Living Artistic Lives: Lucy Scanlon and Amy Woods

by Ceramics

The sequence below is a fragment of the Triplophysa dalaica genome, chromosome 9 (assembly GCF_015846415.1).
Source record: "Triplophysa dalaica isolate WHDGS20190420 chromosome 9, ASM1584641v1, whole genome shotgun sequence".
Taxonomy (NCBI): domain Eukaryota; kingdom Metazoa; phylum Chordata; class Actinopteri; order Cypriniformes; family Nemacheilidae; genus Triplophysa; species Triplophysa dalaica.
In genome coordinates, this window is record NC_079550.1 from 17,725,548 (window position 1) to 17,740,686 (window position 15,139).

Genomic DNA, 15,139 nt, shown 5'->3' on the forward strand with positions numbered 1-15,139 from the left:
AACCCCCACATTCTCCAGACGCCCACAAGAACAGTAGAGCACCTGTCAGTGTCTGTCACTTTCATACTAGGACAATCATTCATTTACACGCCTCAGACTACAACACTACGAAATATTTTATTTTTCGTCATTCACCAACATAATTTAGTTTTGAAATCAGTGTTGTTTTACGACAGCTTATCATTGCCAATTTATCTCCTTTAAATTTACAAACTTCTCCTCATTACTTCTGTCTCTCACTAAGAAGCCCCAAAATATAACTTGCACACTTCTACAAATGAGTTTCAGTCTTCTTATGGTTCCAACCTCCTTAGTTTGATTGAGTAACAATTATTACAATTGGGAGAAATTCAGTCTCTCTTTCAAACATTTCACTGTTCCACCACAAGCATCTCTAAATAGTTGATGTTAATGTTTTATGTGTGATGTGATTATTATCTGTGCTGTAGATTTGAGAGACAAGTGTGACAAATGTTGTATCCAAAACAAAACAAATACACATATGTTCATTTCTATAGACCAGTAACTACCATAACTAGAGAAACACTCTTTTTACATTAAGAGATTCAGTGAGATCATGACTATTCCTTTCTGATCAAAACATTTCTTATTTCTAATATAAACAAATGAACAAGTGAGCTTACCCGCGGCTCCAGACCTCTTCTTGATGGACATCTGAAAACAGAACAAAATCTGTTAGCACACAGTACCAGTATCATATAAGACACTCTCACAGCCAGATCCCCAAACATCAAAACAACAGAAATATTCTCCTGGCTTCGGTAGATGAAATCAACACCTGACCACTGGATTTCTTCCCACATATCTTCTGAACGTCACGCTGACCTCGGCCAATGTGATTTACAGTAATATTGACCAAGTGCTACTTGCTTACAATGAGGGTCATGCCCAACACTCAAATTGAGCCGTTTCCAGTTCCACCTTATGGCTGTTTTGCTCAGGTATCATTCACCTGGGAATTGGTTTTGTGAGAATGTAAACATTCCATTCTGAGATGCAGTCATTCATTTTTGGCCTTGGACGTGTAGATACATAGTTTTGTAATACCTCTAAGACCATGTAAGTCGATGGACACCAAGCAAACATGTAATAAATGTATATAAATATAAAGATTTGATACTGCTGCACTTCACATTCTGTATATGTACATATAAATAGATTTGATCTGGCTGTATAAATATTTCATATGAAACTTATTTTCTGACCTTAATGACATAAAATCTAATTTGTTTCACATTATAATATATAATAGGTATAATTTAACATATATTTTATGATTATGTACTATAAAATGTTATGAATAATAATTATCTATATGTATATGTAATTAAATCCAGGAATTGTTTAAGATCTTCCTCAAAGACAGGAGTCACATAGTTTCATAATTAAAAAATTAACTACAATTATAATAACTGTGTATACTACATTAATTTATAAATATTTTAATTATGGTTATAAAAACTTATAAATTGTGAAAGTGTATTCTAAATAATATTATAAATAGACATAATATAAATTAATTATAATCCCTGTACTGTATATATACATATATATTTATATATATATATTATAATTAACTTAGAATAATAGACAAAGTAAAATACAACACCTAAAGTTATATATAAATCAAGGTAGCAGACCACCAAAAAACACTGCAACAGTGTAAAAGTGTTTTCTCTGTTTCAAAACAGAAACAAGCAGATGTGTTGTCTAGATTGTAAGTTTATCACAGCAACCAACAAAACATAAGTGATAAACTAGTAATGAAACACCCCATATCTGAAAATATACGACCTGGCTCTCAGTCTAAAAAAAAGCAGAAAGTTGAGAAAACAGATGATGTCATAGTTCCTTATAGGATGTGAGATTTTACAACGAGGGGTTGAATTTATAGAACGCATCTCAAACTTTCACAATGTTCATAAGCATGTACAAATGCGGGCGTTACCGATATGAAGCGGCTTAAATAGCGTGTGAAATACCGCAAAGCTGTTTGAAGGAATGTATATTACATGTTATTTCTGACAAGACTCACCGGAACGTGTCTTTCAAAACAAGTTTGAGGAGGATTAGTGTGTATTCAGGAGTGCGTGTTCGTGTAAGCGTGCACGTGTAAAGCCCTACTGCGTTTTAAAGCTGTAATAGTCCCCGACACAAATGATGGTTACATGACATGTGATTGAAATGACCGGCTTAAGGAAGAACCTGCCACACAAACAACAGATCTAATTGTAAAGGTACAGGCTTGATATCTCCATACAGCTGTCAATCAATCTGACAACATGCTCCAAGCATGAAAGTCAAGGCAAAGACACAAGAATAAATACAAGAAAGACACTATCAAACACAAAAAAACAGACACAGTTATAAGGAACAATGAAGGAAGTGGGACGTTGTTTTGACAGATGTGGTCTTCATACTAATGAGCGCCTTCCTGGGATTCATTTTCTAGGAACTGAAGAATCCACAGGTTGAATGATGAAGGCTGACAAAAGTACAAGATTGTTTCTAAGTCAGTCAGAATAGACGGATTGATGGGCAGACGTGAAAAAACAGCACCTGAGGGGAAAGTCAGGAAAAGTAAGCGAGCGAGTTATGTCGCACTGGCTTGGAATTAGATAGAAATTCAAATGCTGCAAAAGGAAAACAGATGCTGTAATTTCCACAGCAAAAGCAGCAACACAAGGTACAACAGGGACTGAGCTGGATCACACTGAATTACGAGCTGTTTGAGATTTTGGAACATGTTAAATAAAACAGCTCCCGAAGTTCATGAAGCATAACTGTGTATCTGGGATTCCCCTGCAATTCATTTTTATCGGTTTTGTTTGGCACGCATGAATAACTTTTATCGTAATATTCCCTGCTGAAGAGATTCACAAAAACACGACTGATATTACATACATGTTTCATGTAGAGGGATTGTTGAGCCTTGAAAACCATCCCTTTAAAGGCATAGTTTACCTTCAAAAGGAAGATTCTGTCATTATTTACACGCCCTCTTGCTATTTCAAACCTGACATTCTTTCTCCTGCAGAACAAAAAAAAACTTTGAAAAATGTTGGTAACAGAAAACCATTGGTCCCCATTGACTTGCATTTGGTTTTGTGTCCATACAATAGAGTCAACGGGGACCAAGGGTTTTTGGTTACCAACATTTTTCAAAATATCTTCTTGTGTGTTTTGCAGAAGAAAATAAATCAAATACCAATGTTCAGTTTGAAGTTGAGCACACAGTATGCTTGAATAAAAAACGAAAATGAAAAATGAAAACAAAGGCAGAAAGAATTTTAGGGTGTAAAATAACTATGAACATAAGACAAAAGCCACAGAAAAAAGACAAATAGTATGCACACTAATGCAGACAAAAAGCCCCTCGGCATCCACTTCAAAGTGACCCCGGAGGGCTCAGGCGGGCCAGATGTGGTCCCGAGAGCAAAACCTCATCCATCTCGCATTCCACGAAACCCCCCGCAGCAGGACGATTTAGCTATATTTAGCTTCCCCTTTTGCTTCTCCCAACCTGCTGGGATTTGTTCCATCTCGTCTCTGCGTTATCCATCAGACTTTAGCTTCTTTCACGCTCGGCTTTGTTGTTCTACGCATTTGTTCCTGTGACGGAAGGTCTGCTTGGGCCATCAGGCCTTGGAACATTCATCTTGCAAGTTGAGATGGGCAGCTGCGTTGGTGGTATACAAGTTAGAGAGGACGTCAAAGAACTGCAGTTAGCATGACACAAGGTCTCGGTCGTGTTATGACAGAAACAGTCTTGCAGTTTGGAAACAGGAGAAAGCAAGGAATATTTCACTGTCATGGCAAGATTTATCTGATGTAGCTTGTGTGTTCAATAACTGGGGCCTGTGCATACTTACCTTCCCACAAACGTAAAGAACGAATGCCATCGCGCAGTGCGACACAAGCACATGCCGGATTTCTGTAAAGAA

Lucy Scanlon and Amy Woods, long-time Harvard Ceramics Program participants and teachers, helped mold the Ceramics Program and flourished while doing so. Now, both have redefined their relationship with the program and redirected their individual creative goals. The Harvard Ceramics Program is deeply indebted to both for their long years of excellent service in the development of its program and in the training of its students.Lucy Scanlon, Harvard ‘64, received her MFA in 1987 from the Rhode Island School of Design. As a graduate student, she gave research presentations from original sources that she strongly credits with helping her understand "what I wish my pots were about." She feels that putting her artistic vision into words is like throwing on a kick wheel, where a potter directly translates physical energy into kinetic energy to create a pot.While Scanlon typically developed utilitarian pottery, perhaps her most accessible work is the more than 200-square-feet of tiled environment she designed and manufactured for one of the bathrooms at the Ceramics Program studio. The soda-fired aqua blue tiles, inspired by her love of the sea, are strongly evocative of water, with deep, undulating relief.A long-time Ceramic Program instructor, Scanlon asks her students to begin where she does – exploring forms and motifs that offer excitement and personal intrigue. She explains: "I work in two different veins: functional pottery based on animal, plant, house and boat motifs, and tiles and murals based on water imagery." Scanlon has recently retired from teaching to devote more time and energy to those specific artistic projects and to her family. Amy Woods grew along with the Harvard Ceramics Program from its very earliest days. As a beginner student of Nancy Selvage, Woods took 14 lumps of clay and proceeded to make 14 dinner plates in 10 hours. Thus began her pursuit of utilitarian dinnerware.Over the years, Woods developed a design process as interesting as her final product. She amassed random toys and found objects, and by studying their colors, shapes and surfaces created visual collages and patterns until an idea emerged. Colored paper shapes layered onto her pieces informed glaze decisions. The final pieces are vivid, imaginative and whimsical, glazed brightly - a playful nod to Fiesta Ware - demanding to be touched.Woods’ ceramic pieces reflect her interest in both popular culture and ancient traditions. Her elaborate sets of serving and presentation vessels transformed the dining experience. Tabletops became abundant gardens – alive with snails and insects – or ocean fleets of vessels transporting food. In Crescendo, the tableware, serving pieces, plates, bowls, and cups became actors in a drama spread across the table.After 30-some years as program participant and teaching assistant, Woods now has engaged poetry as her primary creative expression. She explains: "I found myself unable to express all I had to say by visual means alone." -The Ceramics Program, Office for the Arts at Harvard []